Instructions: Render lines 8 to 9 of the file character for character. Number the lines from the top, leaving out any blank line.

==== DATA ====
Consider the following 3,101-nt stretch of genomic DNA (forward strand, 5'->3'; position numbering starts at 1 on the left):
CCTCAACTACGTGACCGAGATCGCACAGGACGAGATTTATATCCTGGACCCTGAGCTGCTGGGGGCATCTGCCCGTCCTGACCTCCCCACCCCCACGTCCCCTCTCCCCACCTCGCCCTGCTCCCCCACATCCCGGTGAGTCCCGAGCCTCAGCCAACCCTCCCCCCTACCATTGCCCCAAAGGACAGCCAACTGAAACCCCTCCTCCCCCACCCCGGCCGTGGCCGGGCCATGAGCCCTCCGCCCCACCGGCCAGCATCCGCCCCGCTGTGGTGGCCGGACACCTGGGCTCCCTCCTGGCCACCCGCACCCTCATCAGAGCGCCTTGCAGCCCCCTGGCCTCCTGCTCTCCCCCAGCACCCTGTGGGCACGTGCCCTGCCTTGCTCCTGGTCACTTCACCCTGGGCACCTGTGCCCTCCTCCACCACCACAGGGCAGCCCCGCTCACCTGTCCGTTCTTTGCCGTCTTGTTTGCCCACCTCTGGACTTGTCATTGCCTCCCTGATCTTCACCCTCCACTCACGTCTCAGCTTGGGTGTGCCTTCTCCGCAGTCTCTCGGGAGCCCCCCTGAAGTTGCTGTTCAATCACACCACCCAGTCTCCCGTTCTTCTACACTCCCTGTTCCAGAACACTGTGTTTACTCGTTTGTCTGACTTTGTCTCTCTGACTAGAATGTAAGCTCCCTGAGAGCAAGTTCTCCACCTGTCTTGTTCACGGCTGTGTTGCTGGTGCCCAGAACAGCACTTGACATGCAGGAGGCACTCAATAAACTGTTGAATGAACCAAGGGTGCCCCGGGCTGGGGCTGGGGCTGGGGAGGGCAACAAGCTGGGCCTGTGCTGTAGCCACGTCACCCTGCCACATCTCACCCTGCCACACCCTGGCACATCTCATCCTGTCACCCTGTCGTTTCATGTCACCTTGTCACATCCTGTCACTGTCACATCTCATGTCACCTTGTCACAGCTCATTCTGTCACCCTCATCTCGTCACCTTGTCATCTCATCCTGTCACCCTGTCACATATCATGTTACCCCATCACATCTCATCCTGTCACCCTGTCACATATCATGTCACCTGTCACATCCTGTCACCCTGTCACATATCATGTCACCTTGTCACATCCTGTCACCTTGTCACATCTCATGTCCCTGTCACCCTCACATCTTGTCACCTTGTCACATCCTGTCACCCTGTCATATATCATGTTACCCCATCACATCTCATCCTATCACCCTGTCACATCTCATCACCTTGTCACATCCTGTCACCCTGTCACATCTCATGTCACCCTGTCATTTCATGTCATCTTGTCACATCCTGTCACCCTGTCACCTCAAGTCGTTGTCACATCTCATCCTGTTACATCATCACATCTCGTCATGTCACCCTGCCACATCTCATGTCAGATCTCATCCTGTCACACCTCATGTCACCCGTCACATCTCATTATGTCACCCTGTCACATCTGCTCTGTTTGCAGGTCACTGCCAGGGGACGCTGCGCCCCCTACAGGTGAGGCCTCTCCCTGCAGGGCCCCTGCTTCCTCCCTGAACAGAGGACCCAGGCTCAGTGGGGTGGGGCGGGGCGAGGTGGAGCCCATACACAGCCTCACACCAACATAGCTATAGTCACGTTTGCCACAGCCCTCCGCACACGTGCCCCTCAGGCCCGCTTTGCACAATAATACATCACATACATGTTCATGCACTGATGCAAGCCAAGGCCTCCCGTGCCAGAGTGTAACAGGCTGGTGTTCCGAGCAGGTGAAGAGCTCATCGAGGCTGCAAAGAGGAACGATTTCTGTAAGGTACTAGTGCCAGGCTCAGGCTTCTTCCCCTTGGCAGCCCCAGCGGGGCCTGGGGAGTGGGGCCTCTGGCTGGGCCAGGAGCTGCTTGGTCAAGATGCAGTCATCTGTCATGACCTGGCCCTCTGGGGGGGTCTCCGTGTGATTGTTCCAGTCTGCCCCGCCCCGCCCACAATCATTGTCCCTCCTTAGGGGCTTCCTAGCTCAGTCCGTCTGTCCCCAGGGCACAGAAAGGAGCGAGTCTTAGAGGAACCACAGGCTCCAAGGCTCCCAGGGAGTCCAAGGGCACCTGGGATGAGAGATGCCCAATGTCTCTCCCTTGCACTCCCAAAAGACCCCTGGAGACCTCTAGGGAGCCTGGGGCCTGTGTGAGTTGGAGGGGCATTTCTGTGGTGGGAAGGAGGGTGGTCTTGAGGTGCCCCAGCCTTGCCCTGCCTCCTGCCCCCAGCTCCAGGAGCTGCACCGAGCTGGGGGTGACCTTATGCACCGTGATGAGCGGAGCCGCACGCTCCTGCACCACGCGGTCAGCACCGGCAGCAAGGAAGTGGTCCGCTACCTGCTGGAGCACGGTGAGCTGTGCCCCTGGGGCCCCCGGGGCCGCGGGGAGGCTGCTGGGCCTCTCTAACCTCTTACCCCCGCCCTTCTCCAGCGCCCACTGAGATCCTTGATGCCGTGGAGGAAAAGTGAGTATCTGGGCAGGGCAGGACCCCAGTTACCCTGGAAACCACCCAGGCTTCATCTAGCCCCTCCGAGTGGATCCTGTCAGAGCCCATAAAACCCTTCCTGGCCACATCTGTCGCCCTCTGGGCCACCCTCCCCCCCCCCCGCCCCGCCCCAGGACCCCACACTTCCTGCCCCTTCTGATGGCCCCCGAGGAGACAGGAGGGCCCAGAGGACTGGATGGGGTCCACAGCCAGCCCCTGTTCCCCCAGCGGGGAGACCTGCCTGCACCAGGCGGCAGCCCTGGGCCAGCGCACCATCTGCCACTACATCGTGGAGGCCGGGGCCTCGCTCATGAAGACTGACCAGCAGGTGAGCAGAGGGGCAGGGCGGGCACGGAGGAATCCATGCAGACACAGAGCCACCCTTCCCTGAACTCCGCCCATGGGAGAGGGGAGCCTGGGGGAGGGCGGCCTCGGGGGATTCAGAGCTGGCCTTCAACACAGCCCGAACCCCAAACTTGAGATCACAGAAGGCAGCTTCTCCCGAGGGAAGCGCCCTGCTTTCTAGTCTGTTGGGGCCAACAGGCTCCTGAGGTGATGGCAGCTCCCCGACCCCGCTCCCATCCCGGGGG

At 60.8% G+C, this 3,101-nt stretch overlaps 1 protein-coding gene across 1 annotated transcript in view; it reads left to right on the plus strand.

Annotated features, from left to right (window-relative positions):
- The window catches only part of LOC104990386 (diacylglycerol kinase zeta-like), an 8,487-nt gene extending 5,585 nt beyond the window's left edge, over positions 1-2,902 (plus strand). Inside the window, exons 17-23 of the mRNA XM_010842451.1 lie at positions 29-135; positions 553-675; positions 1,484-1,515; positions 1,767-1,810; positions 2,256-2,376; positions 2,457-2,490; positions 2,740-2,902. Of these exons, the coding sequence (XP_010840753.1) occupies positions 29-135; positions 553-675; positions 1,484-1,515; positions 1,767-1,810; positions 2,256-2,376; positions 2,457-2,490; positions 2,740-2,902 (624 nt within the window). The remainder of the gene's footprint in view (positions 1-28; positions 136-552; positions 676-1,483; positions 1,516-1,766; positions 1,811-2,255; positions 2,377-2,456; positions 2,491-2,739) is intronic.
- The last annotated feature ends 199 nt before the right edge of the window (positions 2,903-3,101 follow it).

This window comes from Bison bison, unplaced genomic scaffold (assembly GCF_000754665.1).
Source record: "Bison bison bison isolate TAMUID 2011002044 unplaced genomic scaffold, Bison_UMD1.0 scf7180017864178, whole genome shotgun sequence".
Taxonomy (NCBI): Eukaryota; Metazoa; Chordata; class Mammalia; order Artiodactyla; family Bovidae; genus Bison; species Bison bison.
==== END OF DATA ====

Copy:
Source record: "Bison bison bison isolate TAMUID 2011002044 unplaced genomic scaffold, Bison_UMD1.0 scf7180017864178, whole genome shotgun sequence".
Taxonomy (NCBI): Eukaryota; Metazoa; Chordata; class Mammalia; order Artiodactyla; family Bovidae; genus Bison; species Bison bison.